Culture

Manufacturing Disney Guilt By Association

Disney Guilty

No one in the entertainment industry bears the brunt of ire like Disney. For decades, Walt Disney the man and the company he founded have taken hits from critics, reporters, and historians. On far too many occasions Disney has come up against agents of disinformation trying to tarnish its founder, and the company at large finds itself the target of media hatred. From the antics of its former child stars – as if the studio could be responsible for their personal behavior – to the recent attempts to deface Walt Disney that seem to come from out of nowhere, members of the media try to attach any scandal they can to Disney, manufacturing a type of guilt by association.

Two recent stories in the UK’s Daily Mail signal this trend. In one article, a trio of would be child molesters work for Walt Disney World, while in the other, a Disney voice actor displays his anti-Israel hatred for the world to see. Disney has no direct involvement in either case, yet the authors of both pieces go out of their way to make the Disney connection in the headlines and in opening paragraphs.

Disney fired the Arabic voice of Donald Duck after he published an anti-Israel tweet:

Disney has dropped the voice of Donald Duck in the Middle East after he said Israel should be demolished.

Wael Mansour no longer works for the global corporation – whose founder Walt Disney was famously accused of being racist and anti-semitic – after he tweeted: ‘I truly wish #Israel is demolished, I hate Zionism, I have so much hate inside me with every single child they murder or land they seize’.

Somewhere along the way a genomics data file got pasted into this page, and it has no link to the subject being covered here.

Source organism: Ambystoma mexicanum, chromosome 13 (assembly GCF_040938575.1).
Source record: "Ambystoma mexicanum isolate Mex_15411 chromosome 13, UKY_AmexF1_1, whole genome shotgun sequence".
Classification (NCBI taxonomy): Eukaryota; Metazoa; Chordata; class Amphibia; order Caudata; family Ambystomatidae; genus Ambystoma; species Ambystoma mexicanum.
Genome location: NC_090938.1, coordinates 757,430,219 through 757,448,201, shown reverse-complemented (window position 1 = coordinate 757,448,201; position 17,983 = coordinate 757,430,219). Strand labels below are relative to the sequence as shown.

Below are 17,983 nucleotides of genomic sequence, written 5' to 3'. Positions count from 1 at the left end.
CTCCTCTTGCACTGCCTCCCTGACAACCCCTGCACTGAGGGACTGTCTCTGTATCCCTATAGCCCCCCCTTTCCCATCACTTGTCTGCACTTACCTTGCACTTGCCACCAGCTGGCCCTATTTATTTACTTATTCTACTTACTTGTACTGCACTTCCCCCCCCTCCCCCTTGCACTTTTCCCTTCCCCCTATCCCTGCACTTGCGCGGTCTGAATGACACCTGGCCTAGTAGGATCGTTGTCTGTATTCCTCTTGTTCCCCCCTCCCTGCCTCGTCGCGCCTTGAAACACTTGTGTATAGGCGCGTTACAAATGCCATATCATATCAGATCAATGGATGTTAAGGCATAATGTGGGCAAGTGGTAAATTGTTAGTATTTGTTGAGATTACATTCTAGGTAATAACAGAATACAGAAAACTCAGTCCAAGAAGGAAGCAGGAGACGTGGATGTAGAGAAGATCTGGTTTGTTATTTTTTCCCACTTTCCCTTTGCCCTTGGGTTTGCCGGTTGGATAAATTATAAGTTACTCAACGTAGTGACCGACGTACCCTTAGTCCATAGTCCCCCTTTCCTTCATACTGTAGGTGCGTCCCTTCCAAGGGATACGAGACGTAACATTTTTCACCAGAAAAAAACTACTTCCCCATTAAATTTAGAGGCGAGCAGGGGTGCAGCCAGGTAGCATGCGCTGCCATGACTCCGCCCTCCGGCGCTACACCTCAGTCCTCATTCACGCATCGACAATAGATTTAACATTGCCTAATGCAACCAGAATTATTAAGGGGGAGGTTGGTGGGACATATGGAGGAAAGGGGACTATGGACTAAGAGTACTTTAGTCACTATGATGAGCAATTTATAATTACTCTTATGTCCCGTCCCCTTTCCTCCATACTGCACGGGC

He insisted his message was ‘anti-Zionist‘, claiming Israelis were just a bunch of Polish / Ethiopian immigrants roughly 70 years old‘.

Note the dig at Walt in the second paragraph there – more on that later. Mansour sent the initial tweet in August of 2013, and he announced his firing earlier this month, also via Twitter.

He told his 5,000 Twitter followers: ‘Disney decided I am no longer the official voice of Donald Duck in it’s middle-east dubbed cartoons because of an anti Zionism tweet. Proud!’

His total has since rocketed to 30,000 followers.

Wael Mansour's offending tweet

Wael Mansour’s offending tweet

Disney quickly distanced itself from Mansour, both in August and this month:

Speaking to Jewish newspaper The Algemeiner in August, a Disney spokesman said Mr Mansour was employed by a ‘third party in the past’ and ‘should not be painted as a Disney employee’.

The spokesman added: ‘Disney is a large, multinational corporation and we have policies guiding the correct behavior of all our employees.’

Speaking to MailOnline today a Disney spokesman confirmed that view, adding: ‘He’s not an employee of Disney and he never has been. He’s a contractor.’

Pressed on whether there was a reason for Mr Mansour to speak out now, she said: ‘If he does then that’s for him to share. I don’t have any information or background to share on that.

‘There’s nothing more to really say on the matter other than he’s a contractor who’s done work in that region for character voices, as we do the world over.’